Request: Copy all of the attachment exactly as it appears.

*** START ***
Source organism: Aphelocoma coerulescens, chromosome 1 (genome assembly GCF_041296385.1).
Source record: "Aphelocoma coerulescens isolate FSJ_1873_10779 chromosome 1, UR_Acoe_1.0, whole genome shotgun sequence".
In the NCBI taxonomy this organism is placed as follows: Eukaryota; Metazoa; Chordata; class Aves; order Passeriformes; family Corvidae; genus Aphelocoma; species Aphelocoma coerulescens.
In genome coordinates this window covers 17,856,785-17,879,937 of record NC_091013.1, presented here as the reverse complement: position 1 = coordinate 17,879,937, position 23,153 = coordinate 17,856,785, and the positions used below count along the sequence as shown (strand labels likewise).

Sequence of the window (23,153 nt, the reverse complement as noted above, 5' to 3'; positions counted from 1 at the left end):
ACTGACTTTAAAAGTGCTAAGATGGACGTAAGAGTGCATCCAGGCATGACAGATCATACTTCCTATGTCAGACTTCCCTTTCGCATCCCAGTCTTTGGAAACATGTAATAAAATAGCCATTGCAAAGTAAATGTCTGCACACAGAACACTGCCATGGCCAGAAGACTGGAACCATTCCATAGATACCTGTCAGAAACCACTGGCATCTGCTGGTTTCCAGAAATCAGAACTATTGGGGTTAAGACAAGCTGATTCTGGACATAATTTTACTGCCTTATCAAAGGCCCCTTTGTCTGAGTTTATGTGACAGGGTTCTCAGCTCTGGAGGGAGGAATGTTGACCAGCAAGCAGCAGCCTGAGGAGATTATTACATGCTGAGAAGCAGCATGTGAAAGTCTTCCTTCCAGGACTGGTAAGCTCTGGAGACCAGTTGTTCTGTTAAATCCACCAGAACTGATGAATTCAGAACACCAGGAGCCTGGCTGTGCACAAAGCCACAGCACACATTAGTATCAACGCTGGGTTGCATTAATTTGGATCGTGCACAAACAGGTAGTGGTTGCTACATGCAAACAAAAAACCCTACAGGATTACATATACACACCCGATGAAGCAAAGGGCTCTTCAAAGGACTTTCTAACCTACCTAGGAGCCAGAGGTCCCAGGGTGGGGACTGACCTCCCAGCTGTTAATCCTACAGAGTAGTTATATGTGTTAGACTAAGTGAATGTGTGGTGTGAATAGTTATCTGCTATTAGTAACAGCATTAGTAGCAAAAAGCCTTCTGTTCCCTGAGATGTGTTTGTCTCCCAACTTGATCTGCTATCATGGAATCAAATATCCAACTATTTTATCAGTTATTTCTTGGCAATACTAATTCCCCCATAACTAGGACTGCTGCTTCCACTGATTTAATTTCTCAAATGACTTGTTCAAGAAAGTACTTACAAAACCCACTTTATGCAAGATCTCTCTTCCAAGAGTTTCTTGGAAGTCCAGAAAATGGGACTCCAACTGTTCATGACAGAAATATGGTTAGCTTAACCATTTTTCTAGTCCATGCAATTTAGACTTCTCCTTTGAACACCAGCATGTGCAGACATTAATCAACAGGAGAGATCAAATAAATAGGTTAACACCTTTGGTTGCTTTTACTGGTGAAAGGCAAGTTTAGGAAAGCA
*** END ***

Source organism: Aphelocoma coerulescens, chromosome 1 (genome assembly GCF_041296385.1).
Source record: "Aphelocoma coerulescens isolate FSJ_1873_10779 chromosome 1, UR_Acoe_1.0, whole genome shotgun sequence".
In the NCBI taxonomy this organism is placed as follows: Eukaryota; Metazoa; Chordata; class Aves; order Passeriformes; family Corvidae; genus Aphelocoma; species Aphelocoma coerulescens.
In genome coordinates this window covers 17,856,785-17,879,937 of record NC_091013.1, presented here as the reverse complement: position 1 = coordinate 17,879,937, position 23,153 = coordinate 17,856,785, and the positions used below count along the sequence as shown (strand labels likewise).

Sequence of the window (23,153 nt, the reverse complement as noted above, 5' to 3'; positions counted from 1 at the left end):
ACTGACTTTAAAAGTGCTAAGATGGACGTAAGAGTGCATCCAGGCATGACAGATCATACTTCCTATGTCAGACTTCCCTTTCGCATCCCAGTCTTTGGAAACATGTAATAAAATAGCCATTGCAAAGTAAATGTCTGCACACAGAACACTGCCATGGCCAGAAGACTGGAACCATTCCATAGATACCTGTCAGAAACCACTGGCATCTGCTGGTTTCCAGAAATCAGAACTATTGGGGTTAAGACAAGCTGATTCTGGACATAATTTTACTGCCTTATCAAAGGCCCCTTTGTCTGAGTTTATGTGACAGGGTTCTCAGCTCTGGAGGGAGGAATGTTGACCAGCAAGCAGCAGCCTGAGGAGATTATTACATGCTGAGAAGCAGCATGTGAAAGTCTTCCTTCCAGGACTGGTAAGCTCTGGAGACCAGTTGTTCTGTTAAATCCACCAGAACTGATGAATTCAGAACACCAGGAGCCTGGCTGTGCACAAAGCCACAGCACACATTAGTATCAACGCTGGGTTGCATTAATTTGGATCGTGCACAAACAGGTAGTGGTTGCTACATGCAAACAAAAAACCCTACAGGATTACATATACACACCCGATGAAGCAAAGGGCTCTTCAAAGGACTTTCTAACCTACCTAGGAGCCAGAGGTCCCAGGGTGGGGACTGACCTCCCAGCTGTTAATCCTACAGAGTAGTTATATGTGTTAGACTAAGTGAATGTGTGGTGTGAATAGTTATCTGCTATTAGTAACAGCATTAGTAGCAAAAAGCCTTCTGTTCCCTGAGATGTGTTTGTCTCCCAACTTGATCTGCTATCATGGAATCAAATATCCAACTATTTTATCAGTTATTTCTTGGCAATACTAATTCCCCCATAACTAGGACTGCTGCTTCCACTGATTTAATTTCTCAAATGACTTGTTCAAGAAAGTACTTACAAAACCCACTTTATGCAAGATCTCTCTTCCAAGAGTTTCTTGGAAGTCCAGAAAATGGGACTCCAACTGTTCATGACAGAAATATGGTTAGCTTAACCATTTTTCTAGTCCATGCAATTTAGACTTCTCCTTTGAACACCAGCATGTGCAGACATTAATCAACAGGAGAGATCAAATAAATAGGTTAACACCTTTGGTTGCTTTTACTGGTGAAAGGCAAGTTTAGGAAAGCA